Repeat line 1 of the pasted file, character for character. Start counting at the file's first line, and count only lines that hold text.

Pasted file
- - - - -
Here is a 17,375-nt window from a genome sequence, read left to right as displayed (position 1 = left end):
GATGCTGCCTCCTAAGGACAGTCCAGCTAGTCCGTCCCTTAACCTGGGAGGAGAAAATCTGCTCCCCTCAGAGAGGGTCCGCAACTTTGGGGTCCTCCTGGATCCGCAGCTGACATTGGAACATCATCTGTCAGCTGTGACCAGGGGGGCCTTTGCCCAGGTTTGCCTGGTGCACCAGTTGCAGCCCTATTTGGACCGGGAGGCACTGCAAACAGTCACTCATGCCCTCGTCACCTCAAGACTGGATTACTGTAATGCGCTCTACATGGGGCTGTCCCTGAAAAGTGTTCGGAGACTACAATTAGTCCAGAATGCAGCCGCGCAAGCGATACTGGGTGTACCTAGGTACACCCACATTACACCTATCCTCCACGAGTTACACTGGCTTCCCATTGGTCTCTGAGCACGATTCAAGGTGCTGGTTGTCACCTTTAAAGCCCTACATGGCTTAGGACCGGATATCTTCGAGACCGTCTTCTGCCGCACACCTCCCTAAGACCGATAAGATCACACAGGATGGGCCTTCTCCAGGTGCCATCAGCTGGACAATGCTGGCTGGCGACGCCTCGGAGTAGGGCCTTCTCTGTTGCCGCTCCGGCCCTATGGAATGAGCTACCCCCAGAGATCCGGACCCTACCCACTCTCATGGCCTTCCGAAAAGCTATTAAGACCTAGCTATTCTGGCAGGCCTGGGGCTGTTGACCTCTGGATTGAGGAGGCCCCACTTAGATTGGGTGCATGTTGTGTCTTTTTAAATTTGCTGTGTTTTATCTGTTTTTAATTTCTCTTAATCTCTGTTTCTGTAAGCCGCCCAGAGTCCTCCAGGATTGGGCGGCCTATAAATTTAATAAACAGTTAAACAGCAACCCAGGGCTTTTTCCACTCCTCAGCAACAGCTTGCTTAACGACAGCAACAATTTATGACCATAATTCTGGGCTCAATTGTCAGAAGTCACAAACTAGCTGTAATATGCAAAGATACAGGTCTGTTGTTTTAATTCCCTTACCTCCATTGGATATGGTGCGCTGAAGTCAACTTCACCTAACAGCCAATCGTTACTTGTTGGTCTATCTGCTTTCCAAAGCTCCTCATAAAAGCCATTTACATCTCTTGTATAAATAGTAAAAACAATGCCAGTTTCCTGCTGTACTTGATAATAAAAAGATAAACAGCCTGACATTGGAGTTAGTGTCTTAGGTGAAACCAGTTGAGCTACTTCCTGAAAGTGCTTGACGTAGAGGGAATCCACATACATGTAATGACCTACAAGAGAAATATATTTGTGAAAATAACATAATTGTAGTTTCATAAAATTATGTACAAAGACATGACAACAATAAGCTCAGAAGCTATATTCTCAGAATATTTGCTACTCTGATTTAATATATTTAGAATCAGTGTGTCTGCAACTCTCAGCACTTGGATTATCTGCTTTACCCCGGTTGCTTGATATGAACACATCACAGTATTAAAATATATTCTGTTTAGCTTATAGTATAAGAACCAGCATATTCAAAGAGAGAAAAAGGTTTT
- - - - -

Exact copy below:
Here is a 17,375-nt window from a genome sequence, read left to right as displayed (position 1 = left end):